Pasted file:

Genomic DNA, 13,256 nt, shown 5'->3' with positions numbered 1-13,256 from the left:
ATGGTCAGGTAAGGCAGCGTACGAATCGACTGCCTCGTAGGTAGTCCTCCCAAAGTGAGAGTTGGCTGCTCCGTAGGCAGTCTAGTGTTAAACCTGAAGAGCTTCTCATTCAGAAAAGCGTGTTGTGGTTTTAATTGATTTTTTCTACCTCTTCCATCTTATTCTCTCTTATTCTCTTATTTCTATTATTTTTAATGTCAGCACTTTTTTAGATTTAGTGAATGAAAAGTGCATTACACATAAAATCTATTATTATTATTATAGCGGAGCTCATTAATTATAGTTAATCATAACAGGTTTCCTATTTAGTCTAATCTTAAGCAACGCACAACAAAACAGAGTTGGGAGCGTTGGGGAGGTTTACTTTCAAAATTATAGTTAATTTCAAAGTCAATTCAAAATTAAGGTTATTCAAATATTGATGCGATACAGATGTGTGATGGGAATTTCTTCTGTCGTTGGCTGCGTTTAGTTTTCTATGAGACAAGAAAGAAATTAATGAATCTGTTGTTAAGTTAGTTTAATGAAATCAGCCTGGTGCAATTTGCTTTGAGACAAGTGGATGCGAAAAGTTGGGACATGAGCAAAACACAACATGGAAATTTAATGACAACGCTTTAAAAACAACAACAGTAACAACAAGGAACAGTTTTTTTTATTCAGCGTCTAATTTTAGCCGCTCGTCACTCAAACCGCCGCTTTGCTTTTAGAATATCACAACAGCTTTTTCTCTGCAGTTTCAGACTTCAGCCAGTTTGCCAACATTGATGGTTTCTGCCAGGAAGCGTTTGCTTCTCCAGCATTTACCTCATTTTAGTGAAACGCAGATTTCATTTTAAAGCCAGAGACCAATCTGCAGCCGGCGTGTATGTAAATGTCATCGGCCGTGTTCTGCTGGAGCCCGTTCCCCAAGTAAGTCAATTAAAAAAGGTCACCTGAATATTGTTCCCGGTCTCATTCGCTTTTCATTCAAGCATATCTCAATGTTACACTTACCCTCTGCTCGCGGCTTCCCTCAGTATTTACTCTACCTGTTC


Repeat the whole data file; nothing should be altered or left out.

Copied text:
Genomic DNA, 13,256 nt, shown 5'->3' with positions numbered 1-13,256 from the left:
ATGGTCAGGTAAGGCAGCGTACGAATCGACTGCCTCGTAGGTAGTCCTCCCAAAGTGAGAGTTGGCTGCTCCGTAGGCAGTCTAGTGTTAAACCTGAAGAGCTTCTCATTCAGAAAAGCGTGTTGTGGTTTTAATTGATTTTTTCTACCTCTTCCATCTTATTCTCTCTTATTCTCTTATTTCTATTATTTTTAATGTCAGCACTTTTTTAGATTTAGTGAATGAAAAGTGCATTACACATAAAATCTATTATTATTATTATAGCGGAGCTCATTAATTATAGTTAATCATAACAGGTTTCCTATTTAGTCTAATCTTAAGCAACGCACAACAAAACAGAGTTGGGAGCGTTGGGGAGGTTTACTTTCAAAATTATAGTTAATTTCAAAGTCAATTCAAAATTAAGGTTATTCAAATATTGATGCGATACAGATGTGTGATGGGAATTTCTTCTGTCGTTGGCTGCGTTTAGTTTTCTATGAGACAAGAAAGAAATTAATGAATCTGTTGTTAAGTTAGTTTAATGAAATCAGCCTGGTGCAATTTGCTTTGAGACAAGTGGATGCGAAAAGTTGGGACATGAGCAAAACACAACATGGAAATTTAATGACAACGCTTTAAAAACAACAACAGTAACAACAAGGAACAGTTTTTTTTATTCAGCGTCTAATTTTAGCCGCTCGTCACTCAAACCGCCGCTTTGCTTTTAGAATATCACAACAGCTTTTTCTCTGCAGTTTCAGACTTCAGCCAGTTTGCCAACATTGATGGTTTCTGCCAGGAAGCGTTTGCTTCTCCAGCATTTACCTCATTTTAGTGAAACGCAGATTTCATTTTAAAGCCAGAGACCAATCTGCAGCCGGCGTGTATGTAAATGTCATCGGCCGTGTTCTGCTGGAGCCCGTTCCCCAAGTAAGTCAATTAAAAAAGGTCACCTGAATATTGTTCCCGGTCTCATTCGCTTTTCATTCAAGCATATCTCAATGTTACACTTACCCTCTGCTCGCGGCTTCCCTCAGTATTTACTCTACCTGTTC